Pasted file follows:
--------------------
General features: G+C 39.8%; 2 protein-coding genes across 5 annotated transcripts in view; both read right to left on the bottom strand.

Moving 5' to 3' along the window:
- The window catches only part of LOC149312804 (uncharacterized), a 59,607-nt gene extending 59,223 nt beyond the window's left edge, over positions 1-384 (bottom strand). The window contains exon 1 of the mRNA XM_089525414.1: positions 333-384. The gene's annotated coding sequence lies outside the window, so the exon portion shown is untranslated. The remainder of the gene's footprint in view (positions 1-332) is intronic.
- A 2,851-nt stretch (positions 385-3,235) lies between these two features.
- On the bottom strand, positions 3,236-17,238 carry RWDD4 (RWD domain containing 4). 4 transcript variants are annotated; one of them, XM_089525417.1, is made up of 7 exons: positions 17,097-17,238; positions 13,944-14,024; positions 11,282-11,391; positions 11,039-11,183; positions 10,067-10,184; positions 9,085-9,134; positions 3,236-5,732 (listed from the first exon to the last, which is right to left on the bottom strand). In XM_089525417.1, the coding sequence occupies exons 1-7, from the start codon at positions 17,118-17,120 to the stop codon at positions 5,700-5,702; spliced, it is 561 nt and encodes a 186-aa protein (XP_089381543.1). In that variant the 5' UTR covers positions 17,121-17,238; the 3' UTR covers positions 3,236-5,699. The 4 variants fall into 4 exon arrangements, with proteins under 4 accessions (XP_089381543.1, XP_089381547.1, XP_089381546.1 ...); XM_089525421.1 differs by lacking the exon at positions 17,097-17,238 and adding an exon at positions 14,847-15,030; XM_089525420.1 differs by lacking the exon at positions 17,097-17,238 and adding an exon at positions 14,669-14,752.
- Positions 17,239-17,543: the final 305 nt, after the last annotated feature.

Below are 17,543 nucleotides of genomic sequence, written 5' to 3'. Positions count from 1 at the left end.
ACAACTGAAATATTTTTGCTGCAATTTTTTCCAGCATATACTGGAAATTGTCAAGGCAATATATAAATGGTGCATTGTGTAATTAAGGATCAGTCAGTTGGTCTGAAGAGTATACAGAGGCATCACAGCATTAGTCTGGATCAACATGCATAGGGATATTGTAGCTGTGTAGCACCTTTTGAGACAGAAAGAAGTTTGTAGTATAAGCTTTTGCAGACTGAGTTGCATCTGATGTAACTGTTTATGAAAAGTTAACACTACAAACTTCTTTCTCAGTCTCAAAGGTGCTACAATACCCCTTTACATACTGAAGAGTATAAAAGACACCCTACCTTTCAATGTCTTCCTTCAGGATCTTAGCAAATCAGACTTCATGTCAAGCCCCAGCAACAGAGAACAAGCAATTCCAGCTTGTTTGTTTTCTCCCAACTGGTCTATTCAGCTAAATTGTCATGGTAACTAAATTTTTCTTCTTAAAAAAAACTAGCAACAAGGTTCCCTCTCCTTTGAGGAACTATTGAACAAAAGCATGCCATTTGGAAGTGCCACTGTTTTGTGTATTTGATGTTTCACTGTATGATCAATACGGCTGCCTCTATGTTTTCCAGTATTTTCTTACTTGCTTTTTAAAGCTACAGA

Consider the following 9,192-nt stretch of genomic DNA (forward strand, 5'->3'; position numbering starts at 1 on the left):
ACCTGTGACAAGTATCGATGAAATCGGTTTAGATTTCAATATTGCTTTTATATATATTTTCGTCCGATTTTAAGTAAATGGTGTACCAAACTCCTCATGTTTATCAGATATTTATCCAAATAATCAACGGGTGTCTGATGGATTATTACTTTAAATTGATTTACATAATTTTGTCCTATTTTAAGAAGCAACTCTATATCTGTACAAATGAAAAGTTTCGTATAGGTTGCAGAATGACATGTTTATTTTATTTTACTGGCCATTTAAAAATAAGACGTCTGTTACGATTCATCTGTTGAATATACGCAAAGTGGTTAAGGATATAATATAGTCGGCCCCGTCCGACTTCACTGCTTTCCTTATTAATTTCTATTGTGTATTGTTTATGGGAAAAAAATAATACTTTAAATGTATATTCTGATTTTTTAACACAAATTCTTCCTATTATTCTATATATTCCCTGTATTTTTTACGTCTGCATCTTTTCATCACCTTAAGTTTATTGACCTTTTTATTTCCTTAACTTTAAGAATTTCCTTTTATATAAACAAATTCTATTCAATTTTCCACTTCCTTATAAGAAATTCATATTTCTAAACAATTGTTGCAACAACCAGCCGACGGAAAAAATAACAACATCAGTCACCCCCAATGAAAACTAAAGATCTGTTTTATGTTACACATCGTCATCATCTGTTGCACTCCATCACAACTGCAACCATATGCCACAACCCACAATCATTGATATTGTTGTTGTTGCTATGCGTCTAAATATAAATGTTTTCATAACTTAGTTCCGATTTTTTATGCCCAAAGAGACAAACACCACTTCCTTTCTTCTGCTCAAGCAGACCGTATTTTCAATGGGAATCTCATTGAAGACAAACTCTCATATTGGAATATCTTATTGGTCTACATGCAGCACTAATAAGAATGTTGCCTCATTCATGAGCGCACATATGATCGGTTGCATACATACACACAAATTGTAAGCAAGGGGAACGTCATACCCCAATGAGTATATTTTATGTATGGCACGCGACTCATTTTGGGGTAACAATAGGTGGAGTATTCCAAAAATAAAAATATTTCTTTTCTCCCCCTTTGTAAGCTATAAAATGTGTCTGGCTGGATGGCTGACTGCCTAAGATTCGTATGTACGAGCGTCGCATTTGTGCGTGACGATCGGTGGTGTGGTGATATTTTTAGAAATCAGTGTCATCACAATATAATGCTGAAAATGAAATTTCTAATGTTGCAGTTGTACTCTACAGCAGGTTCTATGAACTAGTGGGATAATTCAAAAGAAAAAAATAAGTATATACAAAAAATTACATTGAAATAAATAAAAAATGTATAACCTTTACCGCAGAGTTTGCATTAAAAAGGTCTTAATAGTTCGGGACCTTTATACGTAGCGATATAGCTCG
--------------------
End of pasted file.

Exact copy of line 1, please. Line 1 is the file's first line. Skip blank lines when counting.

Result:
General features: G+C 39.8%; 2 protein-coding genes across 5 annotated transcripts in view; both read right to left on the bottom strand.